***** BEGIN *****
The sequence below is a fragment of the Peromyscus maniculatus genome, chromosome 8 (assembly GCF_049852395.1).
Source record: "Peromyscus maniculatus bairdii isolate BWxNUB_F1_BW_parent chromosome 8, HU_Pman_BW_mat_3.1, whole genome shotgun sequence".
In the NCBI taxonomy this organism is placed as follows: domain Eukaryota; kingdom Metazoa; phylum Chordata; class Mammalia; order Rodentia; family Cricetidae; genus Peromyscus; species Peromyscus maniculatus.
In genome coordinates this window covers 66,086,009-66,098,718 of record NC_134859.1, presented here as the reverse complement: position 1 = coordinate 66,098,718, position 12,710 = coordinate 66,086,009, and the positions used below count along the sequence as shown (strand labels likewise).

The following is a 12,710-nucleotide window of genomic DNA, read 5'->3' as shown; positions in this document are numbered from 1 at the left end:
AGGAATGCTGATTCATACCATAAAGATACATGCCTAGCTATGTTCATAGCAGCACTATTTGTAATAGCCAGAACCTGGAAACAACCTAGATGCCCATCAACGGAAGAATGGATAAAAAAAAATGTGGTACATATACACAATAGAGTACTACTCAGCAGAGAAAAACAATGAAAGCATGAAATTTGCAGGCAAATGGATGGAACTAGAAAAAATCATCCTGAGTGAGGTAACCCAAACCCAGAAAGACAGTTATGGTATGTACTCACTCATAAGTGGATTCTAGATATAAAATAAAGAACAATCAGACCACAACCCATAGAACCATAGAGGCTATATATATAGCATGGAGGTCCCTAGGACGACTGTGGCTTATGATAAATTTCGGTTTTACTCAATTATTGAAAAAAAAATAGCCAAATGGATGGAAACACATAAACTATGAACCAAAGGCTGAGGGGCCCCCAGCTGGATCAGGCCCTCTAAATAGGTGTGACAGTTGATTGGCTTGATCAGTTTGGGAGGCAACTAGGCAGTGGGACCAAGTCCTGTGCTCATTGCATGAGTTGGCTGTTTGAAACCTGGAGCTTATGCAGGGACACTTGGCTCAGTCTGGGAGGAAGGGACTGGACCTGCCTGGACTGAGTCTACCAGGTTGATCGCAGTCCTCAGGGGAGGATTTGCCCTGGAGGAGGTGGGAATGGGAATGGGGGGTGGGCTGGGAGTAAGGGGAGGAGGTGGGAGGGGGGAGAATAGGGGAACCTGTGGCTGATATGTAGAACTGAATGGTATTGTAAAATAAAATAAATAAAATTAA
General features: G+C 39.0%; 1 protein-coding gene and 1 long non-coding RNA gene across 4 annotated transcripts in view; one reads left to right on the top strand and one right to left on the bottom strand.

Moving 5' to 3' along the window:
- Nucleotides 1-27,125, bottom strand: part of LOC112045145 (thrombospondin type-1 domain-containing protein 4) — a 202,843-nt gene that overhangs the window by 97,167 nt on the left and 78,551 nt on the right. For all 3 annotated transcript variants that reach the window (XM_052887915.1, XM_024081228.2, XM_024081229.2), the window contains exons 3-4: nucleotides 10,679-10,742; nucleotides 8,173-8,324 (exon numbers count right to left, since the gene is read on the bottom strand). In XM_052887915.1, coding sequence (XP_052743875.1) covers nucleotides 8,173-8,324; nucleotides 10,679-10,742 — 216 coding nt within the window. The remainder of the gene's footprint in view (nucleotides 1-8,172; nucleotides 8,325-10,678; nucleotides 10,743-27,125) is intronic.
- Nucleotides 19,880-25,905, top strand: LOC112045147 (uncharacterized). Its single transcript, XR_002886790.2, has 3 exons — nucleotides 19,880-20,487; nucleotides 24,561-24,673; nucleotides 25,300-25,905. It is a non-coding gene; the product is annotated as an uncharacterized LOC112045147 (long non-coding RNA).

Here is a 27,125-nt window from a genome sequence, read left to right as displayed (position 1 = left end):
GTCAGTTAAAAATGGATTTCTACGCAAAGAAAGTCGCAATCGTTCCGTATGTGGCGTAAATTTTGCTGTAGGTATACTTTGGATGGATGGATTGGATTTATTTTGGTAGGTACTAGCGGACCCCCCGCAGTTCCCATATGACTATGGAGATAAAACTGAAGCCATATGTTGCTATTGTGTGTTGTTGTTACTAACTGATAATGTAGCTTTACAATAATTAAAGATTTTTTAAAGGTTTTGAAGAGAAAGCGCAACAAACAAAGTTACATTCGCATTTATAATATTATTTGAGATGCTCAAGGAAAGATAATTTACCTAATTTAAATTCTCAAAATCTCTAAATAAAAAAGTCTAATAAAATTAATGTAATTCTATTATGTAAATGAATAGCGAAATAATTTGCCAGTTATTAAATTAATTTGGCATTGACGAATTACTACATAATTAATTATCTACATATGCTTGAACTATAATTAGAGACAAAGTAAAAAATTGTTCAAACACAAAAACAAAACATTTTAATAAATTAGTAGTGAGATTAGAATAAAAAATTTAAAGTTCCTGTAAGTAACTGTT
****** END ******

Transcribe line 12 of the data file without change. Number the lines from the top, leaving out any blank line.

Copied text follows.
GTCAGTTAAAAATGGATTTCTACGCAAAGAAAGTCGCAATCGTTCCGTATGTGGCGTAAATTTTGCTGTAGGTATACTTTGGATGGATGGATTGGATTTATTTTGGTAGGTACTAGCGGACCCCCCGCAGTTCCCATATGACTATGGAGATAAAACTGAAGCCATATGTTGCTATTGTGTGTTGTTGTTACTAACTGATAATGTAGCTTTACAATAATTAAAGATTTTTTAAAGGTTTTGAAGAGAAAGCGCAACAAACAAAGTTACATTCGCATTTATAATATTATTTGAGATGCTCAAGGAAAGATAATTTACCTAATTTAAATTCTCAAAATCTCTAAATAAAAAAGTCTAATAAAATTAATGTAATTCTATTATGTAAATGAATAGCGAAATAATTTGCCAGTTATTAAATTAATTTGGCATTGACGAATTACTACATAATTAATTATCTACATATGCTTGAACTATAATTAGAGACAAAGTAAAAAATTGTTCAAACACAAAAACAAAACATTTTAATAAATTAGTAGTGAGATTAGAATAAAAAATTTAAAGTTCCTGTAAGTAACTGTT